But cities like New York City have never had a 1:1 device lending program at all due to the sheer size of its student population. With more than a million students attending New York City public schools, the city had to rush to deliver 300,000 tablets as well as 175,000 devices in just a few weeks. Parents had to go online and fill out forms to get devices while thousands of others were forced to use their own tools.

New York City Mayor Bill de Blasio reportedly had to personally ask Apple CEO Tim Cook for help in procuring the thousands of devices needed to fill the gap. 

While devices were eventually procured, the program in New York City has faced criticism from some students and families who said it took weeks to get working laptops or devices. The students, many of them being already disadvantaged, lost valuable education time that they can never get back. 

“Districts with 1:1 programs where kids could take devices home were better prepared but in many cases, districts were forced to have students use their own devices or disassemble laptop carts and send those devices home. What that looks like is very different across the country,” Bearden said. 

SEE: Inside UPS: The logistics company’s never-ending digital transformation (free PDF) (TechRepublic)

“Even if districts have devices available at school which had not been sent home, they may not have been configured for off-campus use. That can include everything from web filtering to device updates remotely. If districts had 1:1 programs, they probably had those issues addressed.”

Bearden said the Consortium for School Networking has been a resource for school administrators nationwide as they grapple with a range of issues related to device lending, like security, returns, damage, cost, repairs, and more. 

Some schools without 1:1 programs, she noted, had to just tear Chromebooks off of carts and hand them out to students, with thousands of schools not having any time to think through the logistics of managing or counting devices that went out. 

According to Bearden, one of the biggest challenges is getting the devices back safely, if at all, during the summer and preparing for the fall, which may present its own issues. 

Collection and repair

Once the school year ended and summer began, administrators focused on the next phase of problems related to their device lending programs, namely the collection-and-repair processes.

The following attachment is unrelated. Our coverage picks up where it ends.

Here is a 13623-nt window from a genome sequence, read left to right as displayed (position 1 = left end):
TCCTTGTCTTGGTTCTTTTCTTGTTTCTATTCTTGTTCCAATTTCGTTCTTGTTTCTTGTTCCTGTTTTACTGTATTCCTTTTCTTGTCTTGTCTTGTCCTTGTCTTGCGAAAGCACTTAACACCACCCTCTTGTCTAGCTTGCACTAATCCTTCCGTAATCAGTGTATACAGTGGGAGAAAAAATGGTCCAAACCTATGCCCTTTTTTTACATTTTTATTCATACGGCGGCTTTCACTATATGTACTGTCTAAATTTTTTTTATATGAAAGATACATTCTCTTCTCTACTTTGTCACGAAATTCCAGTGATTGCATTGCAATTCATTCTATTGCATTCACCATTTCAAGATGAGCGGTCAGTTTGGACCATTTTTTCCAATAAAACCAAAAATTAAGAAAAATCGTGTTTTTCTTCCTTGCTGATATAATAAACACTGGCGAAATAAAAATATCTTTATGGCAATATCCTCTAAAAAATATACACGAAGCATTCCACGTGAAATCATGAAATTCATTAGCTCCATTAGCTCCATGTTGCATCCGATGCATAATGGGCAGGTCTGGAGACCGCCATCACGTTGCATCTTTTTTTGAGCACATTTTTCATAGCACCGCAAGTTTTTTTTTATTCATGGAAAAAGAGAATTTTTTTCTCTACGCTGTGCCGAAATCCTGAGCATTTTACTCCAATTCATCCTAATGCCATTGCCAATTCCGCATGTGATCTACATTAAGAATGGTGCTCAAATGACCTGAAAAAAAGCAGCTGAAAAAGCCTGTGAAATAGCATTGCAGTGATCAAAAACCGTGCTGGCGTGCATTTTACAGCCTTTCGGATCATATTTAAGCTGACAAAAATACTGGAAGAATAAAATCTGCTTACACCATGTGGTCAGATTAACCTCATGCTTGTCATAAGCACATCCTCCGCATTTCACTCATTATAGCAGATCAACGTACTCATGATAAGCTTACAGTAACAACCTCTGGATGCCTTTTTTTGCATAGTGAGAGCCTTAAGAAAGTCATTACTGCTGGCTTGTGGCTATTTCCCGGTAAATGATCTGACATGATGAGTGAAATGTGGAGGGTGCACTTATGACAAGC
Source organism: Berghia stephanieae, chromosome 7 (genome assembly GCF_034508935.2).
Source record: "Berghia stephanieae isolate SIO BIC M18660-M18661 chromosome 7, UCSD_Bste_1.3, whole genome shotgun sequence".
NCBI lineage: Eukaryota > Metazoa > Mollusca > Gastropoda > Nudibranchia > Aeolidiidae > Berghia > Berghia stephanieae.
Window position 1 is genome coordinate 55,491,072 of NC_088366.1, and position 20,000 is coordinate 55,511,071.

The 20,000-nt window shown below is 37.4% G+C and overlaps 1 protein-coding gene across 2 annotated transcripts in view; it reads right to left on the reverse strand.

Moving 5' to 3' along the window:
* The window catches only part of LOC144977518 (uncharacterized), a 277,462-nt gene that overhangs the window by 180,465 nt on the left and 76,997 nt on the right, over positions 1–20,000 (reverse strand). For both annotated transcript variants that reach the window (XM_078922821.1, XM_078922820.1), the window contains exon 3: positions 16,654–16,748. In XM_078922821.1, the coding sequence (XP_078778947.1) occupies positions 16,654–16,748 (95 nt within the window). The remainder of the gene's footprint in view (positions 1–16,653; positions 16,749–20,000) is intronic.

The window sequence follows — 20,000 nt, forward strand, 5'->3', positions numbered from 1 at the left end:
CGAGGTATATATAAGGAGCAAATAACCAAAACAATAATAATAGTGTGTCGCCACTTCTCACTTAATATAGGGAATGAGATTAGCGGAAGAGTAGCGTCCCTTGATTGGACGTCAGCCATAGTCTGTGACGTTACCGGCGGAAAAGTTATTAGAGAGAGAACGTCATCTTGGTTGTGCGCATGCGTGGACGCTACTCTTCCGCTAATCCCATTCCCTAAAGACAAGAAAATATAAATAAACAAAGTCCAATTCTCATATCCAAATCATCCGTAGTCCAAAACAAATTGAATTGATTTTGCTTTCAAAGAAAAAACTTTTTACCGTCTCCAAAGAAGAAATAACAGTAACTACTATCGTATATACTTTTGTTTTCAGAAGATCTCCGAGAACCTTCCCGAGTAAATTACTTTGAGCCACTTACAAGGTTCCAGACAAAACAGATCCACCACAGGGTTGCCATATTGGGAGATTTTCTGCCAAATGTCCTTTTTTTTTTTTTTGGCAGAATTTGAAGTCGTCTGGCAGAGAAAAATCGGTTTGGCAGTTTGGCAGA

How do you collect millions of devices from students safely during a pandemic? How do you  cover the costs for repairs? Should students be able to keep devices over the summer for learning? 

Costanza from Denville, NJ, said the school district put measures in place when bringing devices back from the more than 1,600 students who attend Township Schools. They now repair the devices in house instead of shipping them out, saving time and money that can be better spent elsewhere. All of the devices brought back were not touched until the summer and eventually were sprayed down, disinfected and only touched with gloves before they were put back into circulation for the fall term.

Costanza added that the school district plans every year in its budget to replace and purchase devices for the incoming class and include a 20% overage so that if devices break they can be replaced. 

At Chagrin Falls in Ohio, Daugherty said the school district purchased about 25 more Chromebooks to add to its current fleet, and the district has been doing weekly swap outs with students who have issues with their devices so they can be repaired. 

“Our transportation department drops off a replacement device and collects the broken one.   We fix it, clean it, and it can be sent out to another student,” Daugherty said. 

For Indiana’s Steuben County, Manahan said the district has been swapping damaged and malfunctioning devices twice per week while the buildings have been closed, running tiered help desk support through all layers of school staff, and attempting to accommodate students who may not have internet access at home as well. 

“We collected devices in June and redistributed in August,” she said adding that one of the biggest challenges has been setting up safe protocols for exchanging broken or malfunctioning devices for loaners.